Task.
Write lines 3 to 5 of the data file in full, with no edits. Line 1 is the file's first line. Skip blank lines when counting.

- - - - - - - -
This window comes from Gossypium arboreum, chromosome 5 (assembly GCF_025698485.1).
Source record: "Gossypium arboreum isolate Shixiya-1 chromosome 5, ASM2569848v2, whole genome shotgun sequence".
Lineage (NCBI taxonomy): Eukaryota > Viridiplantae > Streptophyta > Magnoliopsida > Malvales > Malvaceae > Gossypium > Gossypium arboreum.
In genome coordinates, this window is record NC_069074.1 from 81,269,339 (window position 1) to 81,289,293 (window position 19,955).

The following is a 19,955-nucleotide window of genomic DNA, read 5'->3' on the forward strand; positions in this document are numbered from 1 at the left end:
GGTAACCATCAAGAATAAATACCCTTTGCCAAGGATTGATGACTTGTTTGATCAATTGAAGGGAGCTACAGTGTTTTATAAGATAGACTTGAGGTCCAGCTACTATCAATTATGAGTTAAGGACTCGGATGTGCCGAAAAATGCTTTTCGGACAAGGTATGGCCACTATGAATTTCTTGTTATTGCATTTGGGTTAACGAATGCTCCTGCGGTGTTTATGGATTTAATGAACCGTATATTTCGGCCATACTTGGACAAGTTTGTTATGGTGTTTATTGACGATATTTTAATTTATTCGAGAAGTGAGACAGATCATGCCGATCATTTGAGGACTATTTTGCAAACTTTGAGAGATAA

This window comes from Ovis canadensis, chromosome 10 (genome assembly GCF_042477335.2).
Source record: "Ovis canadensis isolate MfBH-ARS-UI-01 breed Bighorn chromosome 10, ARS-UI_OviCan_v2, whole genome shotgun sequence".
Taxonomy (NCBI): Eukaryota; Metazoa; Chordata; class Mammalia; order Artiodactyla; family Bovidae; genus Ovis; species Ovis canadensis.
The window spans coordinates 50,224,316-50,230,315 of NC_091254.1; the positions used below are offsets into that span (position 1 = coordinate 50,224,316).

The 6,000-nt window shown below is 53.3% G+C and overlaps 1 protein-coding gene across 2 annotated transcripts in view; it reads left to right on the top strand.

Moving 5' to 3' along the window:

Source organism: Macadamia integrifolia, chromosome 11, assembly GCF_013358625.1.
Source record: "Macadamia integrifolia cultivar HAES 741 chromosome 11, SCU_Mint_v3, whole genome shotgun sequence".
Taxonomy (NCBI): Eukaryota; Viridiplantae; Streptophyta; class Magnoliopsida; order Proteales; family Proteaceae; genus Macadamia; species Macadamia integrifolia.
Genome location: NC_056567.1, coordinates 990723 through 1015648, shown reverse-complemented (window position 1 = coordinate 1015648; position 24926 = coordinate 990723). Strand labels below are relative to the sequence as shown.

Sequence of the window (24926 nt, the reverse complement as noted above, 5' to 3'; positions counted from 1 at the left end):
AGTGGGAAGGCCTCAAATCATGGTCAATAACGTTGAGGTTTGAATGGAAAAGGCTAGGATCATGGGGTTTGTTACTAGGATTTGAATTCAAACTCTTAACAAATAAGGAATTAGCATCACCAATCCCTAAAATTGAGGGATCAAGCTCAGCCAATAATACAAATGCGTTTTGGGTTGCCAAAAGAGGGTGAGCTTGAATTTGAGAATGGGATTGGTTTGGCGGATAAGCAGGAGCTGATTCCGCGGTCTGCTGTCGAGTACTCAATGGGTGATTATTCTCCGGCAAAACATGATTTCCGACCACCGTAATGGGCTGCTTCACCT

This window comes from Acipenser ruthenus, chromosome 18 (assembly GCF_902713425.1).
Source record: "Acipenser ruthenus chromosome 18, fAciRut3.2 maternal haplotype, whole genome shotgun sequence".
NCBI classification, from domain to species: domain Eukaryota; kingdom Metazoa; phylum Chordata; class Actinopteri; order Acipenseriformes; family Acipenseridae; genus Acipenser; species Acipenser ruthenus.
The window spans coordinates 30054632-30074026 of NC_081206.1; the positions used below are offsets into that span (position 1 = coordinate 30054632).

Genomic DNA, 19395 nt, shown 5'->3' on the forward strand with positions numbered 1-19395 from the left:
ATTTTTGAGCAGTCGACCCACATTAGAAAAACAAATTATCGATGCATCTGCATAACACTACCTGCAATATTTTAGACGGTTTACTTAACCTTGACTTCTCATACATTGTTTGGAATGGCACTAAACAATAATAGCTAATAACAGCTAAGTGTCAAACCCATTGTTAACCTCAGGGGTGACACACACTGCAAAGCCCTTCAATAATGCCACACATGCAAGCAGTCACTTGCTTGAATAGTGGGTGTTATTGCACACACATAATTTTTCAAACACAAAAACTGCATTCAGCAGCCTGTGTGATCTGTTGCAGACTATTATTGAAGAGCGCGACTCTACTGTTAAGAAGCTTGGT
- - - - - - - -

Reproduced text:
Lineage (NCBI taxonomy): Eukaryota > Viridiplantae > Streptophyta > Magnoliopsida > Malvales > Malvaceae > Gossypium > Gossypium arboreum.
In genome coordinates, this window is record NC_069074.1 from 81,269,339 (window position 1) to 81,289,293 (window position 19,955).

The following is a 19,955-nucleotide window of genomic DNA, read 5'->3' on the forward strand; positions in this document are numbered from 1 at the left end: